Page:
Tuesday, May 4, 2010


‘Art’, the title of Yasmina Reza’s play is enclosed in single quotation marks to indicate that the word is used ironically. A work of art, a painting in this case, will play a significant role in the play but it will be the catalyst rather than the subject of the piece.

‘Art’ is a brilliant, witty, stimulating and humane play that is based on a very simple idea. Serge (Colin Mochrie), a dermatologist, buys a modern painting for a lot of money. The reaction of his two friends, Marc (Peter Donaldson) and Yvan (Evan Buliung) sets off a series of arguments that reveal a great deal about the men’s characters, their relations with each other and the nature and basis of friendship itself.

That is a lot of territory to cover in a play that lasts only eighty minutes without an intermission. Yet Reza and the current production by Canadian Stage succeed terrifically. The production builds up the humour of the play to gales of laughter and the underlying intelligence of the work and the complexity of the characters is never lost. This is damn good theatre.

Marc, the practical and domineering aeronautics engineer, controlled Serge’s tastes and perhaps thought. Serge has rebelled against that domination and expressed his independence by developing a taste for modern art that Marc finds incomprehensible. He in fact considers Serge’s painting shit.

Yvan is a pathetic character who has moved into the sale of office supplies, a job given to him by his fiancée’s uncle. He is spineless, an amoeba, as his friends call him, a conciliator and a man who wants to please people. When Serge and Marc argue his weak-kneed approach at conciliation causes them to turn on him rather than appreciate his docility.

Is friendship based on shared views and tastes or is it based on people sharing the views of one domineering person at the expense of their own or are human relations based on something more mysterious.

There are a couple of annoying things about the production. The play takes place successively in the apartments of the three characters. The three apartments are identical except for a painting on the wall. That is all that you need for the play.

For some reason director Morris Panych and Set and Costume Designer Ken MacDonald have added projections of the credits as well as black and white videos of the streets of Paris. The videos are shot from a moving vehicle and the Paris Opera and the Arc de Triomphe are recognizable as possible indicators of the part of town where the characters live. We see distorted images of the actors presumably looking through the keyhole at the arriving guests. This is totally out of keeping with the play.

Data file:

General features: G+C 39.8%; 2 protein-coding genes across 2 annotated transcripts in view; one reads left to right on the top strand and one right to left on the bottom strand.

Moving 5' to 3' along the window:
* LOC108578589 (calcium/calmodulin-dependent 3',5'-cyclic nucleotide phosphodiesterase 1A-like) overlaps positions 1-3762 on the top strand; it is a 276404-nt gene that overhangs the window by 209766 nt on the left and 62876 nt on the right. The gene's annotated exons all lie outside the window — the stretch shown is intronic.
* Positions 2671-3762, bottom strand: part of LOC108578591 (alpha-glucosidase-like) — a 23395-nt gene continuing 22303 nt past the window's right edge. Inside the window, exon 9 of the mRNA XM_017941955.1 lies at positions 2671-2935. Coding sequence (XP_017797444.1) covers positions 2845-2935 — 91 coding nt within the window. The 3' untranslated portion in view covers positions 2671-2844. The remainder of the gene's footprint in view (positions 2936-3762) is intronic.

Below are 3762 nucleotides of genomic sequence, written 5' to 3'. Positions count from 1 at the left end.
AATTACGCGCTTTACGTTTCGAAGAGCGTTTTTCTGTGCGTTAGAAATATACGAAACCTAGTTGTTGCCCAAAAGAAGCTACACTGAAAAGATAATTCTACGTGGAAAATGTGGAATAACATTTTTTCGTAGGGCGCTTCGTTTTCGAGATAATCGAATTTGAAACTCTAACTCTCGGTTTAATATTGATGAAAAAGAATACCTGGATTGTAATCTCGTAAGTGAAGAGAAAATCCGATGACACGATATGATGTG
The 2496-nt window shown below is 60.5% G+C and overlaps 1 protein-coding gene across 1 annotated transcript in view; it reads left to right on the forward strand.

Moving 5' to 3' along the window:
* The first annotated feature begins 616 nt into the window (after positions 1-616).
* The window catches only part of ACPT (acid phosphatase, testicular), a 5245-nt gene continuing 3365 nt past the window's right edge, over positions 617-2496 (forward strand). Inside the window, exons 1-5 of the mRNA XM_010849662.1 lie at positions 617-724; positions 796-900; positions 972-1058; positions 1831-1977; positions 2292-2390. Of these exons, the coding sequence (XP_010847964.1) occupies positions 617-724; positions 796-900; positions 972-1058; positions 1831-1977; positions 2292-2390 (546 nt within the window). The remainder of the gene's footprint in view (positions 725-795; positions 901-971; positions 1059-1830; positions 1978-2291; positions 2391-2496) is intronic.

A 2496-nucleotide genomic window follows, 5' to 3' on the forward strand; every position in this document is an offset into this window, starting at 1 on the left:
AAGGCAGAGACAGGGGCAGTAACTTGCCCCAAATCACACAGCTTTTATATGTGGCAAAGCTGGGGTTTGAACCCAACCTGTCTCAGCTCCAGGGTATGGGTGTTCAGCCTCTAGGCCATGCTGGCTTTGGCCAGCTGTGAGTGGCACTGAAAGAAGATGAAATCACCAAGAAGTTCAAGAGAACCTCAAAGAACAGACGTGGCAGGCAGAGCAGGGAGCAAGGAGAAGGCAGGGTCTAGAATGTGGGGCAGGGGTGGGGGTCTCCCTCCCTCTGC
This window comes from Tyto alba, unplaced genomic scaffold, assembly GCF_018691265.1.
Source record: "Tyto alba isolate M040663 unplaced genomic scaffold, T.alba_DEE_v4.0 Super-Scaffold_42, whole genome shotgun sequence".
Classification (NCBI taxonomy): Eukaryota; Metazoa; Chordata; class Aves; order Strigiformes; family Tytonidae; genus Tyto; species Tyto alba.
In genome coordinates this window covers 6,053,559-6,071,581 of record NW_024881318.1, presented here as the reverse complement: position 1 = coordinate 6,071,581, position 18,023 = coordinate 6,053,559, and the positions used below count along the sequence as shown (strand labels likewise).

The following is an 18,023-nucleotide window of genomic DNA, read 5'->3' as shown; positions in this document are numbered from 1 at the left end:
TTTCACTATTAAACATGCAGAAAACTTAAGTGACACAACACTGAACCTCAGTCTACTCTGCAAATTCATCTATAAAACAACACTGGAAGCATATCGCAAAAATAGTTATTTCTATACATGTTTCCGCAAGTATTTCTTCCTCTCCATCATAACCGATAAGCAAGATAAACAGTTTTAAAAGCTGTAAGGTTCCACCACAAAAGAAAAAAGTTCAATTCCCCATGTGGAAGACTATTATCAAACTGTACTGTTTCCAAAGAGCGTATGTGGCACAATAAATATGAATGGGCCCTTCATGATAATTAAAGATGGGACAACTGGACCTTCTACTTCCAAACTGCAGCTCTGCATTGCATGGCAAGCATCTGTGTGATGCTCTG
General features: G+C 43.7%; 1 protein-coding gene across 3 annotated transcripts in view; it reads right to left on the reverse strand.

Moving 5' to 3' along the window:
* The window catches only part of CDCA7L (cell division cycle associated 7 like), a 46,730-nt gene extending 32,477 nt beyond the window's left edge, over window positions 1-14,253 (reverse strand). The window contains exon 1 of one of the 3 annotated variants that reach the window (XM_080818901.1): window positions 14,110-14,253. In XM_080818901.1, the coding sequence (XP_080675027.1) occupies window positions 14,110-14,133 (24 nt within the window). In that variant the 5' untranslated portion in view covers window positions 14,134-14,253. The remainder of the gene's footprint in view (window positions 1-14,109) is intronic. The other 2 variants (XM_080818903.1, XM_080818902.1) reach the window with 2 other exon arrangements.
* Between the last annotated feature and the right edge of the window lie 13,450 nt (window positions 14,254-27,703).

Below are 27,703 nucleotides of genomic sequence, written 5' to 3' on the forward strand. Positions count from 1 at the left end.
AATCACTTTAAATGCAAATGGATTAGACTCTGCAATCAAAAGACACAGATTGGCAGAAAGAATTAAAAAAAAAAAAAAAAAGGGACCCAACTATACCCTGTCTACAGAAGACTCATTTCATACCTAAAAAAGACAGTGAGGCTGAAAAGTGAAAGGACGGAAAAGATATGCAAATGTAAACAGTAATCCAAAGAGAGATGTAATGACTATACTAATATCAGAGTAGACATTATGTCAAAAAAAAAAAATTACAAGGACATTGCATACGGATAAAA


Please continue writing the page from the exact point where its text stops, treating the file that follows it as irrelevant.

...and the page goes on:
The other annoying item is the pronunciation of the name Yvan. Whatever the pronunciation adopted by Panych for the actors it should be the same for all and all the time. All three of them at one time or another say something that sounds like Eevan, the last syllable being pronounced like a vehicle or Yvonne with the last syllable sounding like von in von Karajan. Get your act together, people.

All three actors provided polished performances. I will start by praising Buliung because Reza provides the poor schmuck with a long speech in which he outlines all the troubles that beset him from his approaching wedding to his whole life. Buliung performs it brilliantly bringing it to a pitch of emotional distress for the character and a summit of laughter for the audience.

Donaldson and Mochrie get great chances for comedy and intelligent repartee and they succeed superbly. Theatre for the thinking and laughing audience. No quotation marks needed.


‘Art’ by Yasmina Reza opened on March 18 and ran until April 10, 2010 at the Bluma Appel Theatre, St. Lawrence Centre for the Arts, 27 Front Street East, Toronto, Ontario. www.canstage.com

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